Bainbridge cleared his ship for action and attacked straightaway. There followed a lively action of maneuver and cannonade, each frigate striving to cross the other's "T" without being overtaken by that fate herself. Bainbridge suffered two wounds during the fight. Early on a sniper's ball struck him in the hip; and, later, he sustained grievous splinter wounds when a cannonball shattered Constitution's wheel. Nevertheless, Bainbridge retained command and fought his ship superbly. Steering by means of tackles below decks, he succeeded in raking Java time and again until his battered adversary could do nothing but strike her colors. So badly damaged was the British ship that Bainbridge took off her surviving crewmen and burned her.

In February 1813, he returned to Boston where he spent the rest of the war supervising the construction of the 74-gun ship-of-the-line Independence. When that ship-of-the-line finally put to sea from Boston on 3 July 1815, she wore the pennant of Commodore Bainbridge and led a squadron headed for the Mediterranean to chastise the Algerine pirates. By the time that Bainbridge's squadron arrived, however, Commodore Stephen Decatur had already accomplished the mission for which both his and Bainbridge's squadrons had been dispatched. Though his squadron had arrived too late to help impress upon the Barbary pirates the virtues of restraint, Bainbridge took over as commander of the American naval forces in the Mediterranean when he arrived and Decatur, his junior, went home. In that role, he performed a service just as important as, if less glamorous than, Decatur's by keeping the pressure on the Barbary states to adhere to their newly learned behavior.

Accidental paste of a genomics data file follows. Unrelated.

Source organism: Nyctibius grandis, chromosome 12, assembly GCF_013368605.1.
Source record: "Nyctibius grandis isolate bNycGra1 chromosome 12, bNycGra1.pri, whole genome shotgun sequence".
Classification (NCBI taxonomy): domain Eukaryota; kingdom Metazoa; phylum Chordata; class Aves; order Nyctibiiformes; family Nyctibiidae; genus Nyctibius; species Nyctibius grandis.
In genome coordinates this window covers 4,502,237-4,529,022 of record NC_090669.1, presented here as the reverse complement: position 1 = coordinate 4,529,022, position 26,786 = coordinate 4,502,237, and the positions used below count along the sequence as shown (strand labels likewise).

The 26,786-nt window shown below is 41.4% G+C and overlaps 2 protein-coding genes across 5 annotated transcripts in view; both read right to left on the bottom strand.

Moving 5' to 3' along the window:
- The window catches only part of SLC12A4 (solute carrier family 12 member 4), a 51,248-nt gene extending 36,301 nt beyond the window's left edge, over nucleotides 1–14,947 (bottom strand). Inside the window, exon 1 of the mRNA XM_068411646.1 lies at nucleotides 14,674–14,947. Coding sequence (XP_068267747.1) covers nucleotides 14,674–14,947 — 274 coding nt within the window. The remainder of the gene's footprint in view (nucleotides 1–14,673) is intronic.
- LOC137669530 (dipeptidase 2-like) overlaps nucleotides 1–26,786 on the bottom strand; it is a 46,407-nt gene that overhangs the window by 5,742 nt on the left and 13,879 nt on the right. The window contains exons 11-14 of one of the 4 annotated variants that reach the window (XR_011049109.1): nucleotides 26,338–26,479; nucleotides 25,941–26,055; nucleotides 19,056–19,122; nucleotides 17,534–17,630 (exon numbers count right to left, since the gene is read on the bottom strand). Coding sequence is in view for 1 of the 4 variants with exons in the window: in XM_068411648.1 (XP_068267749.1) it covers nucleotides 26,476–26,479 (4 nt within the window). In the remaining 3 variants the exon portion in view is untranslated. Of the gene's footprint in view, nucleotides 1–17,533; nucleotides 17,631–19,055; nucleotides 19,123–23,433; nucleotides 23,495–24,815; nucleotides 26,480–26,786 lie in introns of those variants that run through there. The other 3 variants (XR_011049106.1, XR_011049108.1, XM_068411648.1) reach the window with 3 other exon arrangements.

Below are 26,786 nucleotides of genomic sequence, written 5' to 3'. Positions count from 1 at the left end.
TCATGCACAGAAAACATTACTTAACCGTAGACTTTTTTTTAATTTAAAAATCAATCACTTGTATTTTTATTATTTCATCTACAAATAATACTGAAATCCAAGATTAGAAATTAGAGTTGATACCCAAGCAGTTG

Bainbridge himself returned to the United States late in 1815, sailing Independence into Boston in November. There, he remained, still flying his commodore's flag in Independence, for a little over four years. In April 1820, he put to sea in the ship-of-the-line Columbus and embarked on his last duty afloat. Once again, he cruised the waters of the Mediterranean Sea in command of the squadron that maintained respect for the commerce that travelled under the American flag. Bainbridge came back to the United States in 1821 and, after failing to supplant Isaac Hull at the Charlestown (Boston) Navy Yard, served as the president of the Board of Naval Commissioners in Washington during the mid-1820s. After that assignment, Bainbridge became commandant of the Philadelphia Navy Yard, a post he held until 1831 and again briefly in 1833. Commodore Bainbridge died of pneumonia at Philadelphia on 27 July 1833 and was buried there at Christ Church.


USS Bainbridge (DLGN/CGN 25):


The fourth Bainbridge - a nuclear-powered, guided-missile frigate - was laid down on 15 May 1959 at Quincy, Mass., by the Bethlehem Steel Co.; launched on 15 April 1961; sponsored by Mrs. Robert L. Goodale; and commissioned on 6 October 1962, Capt. Raymond E. Peet in command.

On 8 October, Bainbridge got underway for a two day stay at Newport, R.I., where the Chief of Naval Operations, Admiral George W. Anderson, paid her a visit. She arrived at her assigned home port of Charleston, S.C., on 13 October. After proving her anti-submarine warfare and gun firing capabilities in waters reaching to the Virginia capes, she sailed from Charleston on 28 November to conduct missile qualification firings on the Atlantic missile range out of San Juan, Puerto Rico. She returned to Charleston on 1 December and completed the final phases of her underway training out of Norfolk, Virginia. Back at Charleston by early 1963, the new guided-missile frigate became the flagship of Destroyer Squadron (DesRon) 18 on 3 February, the first such unit to be composed entirely of ships armed with guided missiles.